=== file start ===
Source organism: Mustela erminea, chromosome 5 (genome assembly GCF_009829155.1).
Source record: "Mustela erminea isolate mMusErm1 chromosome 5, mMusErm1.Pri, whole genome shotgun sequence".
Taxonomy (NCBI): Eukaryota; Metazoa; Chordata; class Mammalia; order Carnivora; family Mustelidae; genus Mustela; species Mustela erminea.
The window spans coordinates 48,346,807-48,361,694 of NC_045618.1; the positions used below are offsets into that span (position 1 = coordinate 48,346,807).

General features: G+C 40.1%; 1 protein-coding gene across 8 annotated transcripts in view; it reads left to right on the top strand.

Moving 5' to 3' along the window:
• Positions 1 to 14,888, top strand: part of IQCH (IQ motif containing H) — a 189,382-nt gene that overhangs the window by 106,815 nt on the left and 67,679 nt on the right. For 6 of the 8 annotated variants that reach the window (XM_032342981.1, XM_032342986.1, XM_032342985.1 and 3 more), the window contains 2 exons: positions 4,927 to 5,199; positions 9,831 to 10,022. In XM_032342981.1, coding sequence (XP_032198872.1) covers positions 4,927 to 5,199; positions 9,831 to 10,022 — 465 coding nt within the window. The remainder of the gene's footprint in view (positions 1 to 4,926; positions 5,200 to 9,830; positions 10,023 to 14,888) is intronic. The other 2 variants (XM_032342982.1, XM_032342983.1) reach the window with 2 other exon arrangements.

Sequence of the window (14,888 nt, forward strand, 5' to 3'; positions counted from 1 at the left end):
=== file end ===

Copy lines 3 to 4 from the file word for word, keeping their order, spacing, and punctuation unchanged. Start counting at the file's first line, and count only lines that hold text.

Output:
Taxonomy (NCBI): Eukaryota; Metazoa; Chordata; class Mammalia; order Carnivora; family Mustelidae; genus Mustela; species Mustela erminea.
The window spans coordinates 48,346,807-48,361,694 of NC_045618.1; the positions used below are offsets into that span (position 1 = coordinate 48,346,807).